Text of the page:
Young, qualified and out of work
27 February 2012 | By Laura Manning
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While law firms still struggle in the downturn, newly qualified lawyers are suffering the knock-on effects.
Devoid of a functioning crystal ball, a perennial problem faced by law firms is predicting the number of trainees and newly qualified lawyers (NQs) needed.
And despite 65 per cent of The Lawyer UK 200’s top 20 law firms posting NQ retention rates above 80 per cent for March 2012, questions remain about the fate of those trainees that pull the short straw in qualification rounds.
Has the market picked up enough to allow them to walk straight into a similar job, or is it just a matter of time before they join the long queue outside the local job centre?
Unfortunately, recruiters specialising in this field point to the latter outcome, and for the most part advise trainee solicitors to grab any opportunity they get with both hands, regardless of location or department.
“The risk NQs run in qualifying and turning down a position is a Titanic-type scenario,” warns Edwards Gibson partner Scott Gibson. “For those who are left in the cold too long, the lifeboats may get there eventually, but chances are the people will already be dead.”
While it is fair to say that 2011 looked a little brighter than the credit crunch years, with a slight rise in the number of NQ jobs available, recruiters are quick to point out that the level is still far from the 2007 high.
“The real boom market was 2007, when there were effectively more jobs than candidates,” explains Taylor Root director Alex Wiseman. “In 2008, it was still busy but the words ‘credit crunch’ had become quite well-known, and at the end of the season we saw Lehman Brothers collapse. The NQ market hasn’t really recovered.”
Indeed, the NQ market has had a tumultuous journey through the recession. As Wiseman points out: “A bad economy is bad news for the lower end of post-qualification experience [PQE].”
As the economic crisis continued longer than anticipated, law firms had to come to terms with the fact that 2007’s easy ride was not going to be repeated in 2008. When 2009 began, half of the UK’s commercial law firms halted recruitment as the crisis took its toll, with many abandoning their trainee recruitment programmes all together or deferring their entry dates.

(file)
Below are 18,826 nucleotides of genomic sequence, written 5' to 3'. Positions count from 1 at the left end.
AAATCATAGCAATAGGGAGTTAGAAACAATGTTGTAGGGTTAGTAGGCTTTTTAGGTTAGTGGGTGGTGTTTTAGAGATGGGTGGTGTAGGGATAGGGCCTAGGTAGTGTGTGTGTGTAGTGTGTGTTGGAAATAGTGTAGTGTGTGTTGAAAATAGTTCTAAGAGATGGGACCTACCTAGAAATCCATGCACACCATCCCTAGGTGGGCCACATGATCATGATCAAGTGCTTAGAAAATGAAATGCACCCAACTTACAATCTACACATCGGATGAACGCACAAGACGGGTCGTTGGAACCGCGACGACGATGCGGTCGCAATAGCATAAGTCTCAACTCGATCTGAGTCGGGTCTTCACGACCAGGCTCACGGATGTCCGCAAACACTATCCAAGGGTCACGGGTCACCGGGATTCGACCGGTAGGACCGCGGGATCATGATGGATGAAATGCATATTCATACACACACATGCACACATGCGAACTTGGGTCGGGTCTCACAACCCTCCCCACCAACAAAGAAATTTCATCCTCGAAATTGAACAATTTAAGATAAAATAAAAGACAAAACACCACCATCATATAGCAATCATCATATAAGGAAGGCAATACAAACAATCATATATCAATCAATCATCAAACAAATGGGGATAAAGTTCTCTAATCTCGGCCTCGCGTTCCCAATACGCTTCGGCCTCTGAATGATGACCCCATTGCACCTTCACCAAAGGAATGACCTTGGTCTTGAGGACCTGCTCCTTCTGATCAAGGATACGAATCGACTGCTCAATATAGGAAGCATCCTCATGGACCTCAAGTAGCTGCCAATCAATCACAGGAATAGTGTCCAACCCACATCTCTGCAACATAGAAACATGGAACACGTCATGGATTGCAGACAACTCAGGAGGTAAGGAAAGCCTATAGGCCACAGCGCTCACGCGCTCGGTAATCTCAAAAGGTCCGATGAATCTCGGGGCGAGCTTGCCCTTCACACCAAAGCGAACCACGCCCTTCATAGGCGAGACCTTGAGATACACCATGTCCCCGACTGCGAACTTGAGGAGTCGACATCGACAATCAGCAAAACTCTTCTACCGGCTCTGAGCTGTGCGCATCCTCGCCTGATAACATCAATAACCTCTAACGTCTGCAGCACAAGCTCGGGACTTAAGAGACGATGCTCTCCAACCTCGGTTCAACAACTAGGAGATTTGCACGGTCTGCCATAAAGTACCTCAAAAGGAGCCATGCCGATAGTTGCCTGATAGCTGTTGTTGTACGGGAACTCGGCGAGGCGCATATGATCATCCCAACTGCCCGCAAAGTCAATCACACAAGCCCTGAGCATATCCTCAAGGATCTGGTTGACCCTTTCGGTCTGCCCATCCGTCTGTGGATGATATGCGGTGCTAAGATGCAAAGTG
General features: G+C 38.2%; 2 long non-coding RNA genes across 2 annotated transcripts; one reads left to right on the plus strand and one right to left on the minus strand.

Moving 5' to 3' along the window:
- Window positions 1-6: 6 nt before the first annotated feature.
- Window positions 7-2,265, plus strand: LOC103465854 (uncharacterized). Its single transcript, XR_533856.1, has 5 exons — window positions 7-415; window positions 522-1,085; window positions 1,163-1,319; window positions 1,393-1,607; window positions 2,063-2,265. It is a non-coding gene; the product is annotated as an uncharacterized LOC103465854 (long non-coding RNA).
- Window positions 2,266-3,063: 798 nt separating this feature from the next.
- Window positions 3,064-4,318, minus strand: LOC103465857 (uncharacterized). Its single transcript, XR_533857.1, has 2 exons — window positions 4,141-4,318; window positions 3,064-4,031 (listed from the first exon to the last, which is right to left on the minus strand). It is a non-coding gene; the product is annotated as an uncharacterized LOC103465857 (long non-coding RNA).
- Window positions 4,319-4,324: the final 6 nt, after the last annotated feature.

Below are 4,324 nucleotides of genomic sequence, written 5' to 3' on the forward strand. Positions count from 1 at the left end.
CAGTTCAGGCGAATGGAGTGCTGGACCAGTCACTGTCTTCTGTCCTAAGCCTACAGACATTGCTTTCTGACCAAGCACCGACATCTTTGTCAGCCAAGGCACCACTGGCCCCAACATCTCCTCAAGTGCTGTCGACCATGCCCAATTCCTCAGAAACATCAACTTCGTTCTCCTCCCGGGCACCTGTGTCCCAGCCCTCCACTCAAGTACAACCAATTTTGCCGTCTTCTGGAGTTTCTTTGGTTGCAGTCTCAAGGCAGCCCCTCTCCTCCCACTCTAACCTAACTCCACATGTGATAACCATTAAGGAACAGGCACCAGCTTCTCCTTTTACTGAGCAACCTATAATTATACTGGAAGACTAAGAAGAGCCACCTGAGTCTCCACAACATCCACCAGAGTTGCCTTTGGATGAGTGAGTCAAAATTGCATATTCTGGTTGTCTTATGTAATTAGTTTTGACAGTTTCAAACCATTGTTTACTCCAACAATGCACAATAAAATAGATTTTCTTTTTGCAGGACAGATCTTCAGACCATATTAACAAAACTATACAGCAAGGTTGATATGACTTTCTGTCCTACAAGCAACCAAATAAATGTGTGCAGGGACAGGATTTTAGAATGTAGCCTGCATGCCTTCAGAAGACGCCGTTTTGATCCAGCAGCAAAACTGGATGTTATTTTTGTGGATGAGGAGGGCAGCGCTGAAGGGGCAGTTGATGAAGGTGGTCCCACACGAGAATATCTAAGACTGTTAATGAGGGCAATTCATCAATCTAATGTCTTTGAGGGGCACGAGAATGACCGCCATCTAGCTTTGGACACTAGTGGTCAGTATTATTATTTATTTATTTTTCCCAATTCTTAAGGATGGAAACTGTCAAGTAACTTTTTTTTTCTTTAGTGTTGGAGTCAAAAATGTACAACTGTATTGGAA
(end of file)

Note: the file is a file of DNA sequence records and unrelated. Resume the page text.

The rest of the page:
Arguably, NQs took the worst hit, as retention rates plummeted and the number of vacancies for NQs could be counted on one hand.
“What we’ve seen in the last few years is a drop in revenues,” says Gibson. “There have been small increases this year but not massive rises in business, and while that’s going on and there’s no real growth, supply and demand suggests there’s less need for NQs.”
NQs’ value sits relatively low down when compared to those that have between three- and five-years’ PQE. Changes in salary levels do not help, with NQs becoming disproportionately more expensive as the pay gap narrows between them and senior associates.
The average salaries in City firms last year, according to Chadwick Notts (see table, page 27), indicate that in some cases the salary gap between NQs and three-year PQEs can be as little as £5,000.
“The problem is that people are not that valuable at NQ level,” concedes Gibson. “Partners have said to me that NQs are not worth what they’re being paid even now, especially compared to three- to five-year PQEs.”
For US firms the outlay is even greater, with salaries of £90,000 and above.
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A further problem with the NQ market is a shortage of roles in popular core areas. To tackle this a number of firms have increased their number of temporary contracts for NQs in order to accommodate trainees in their desired departments.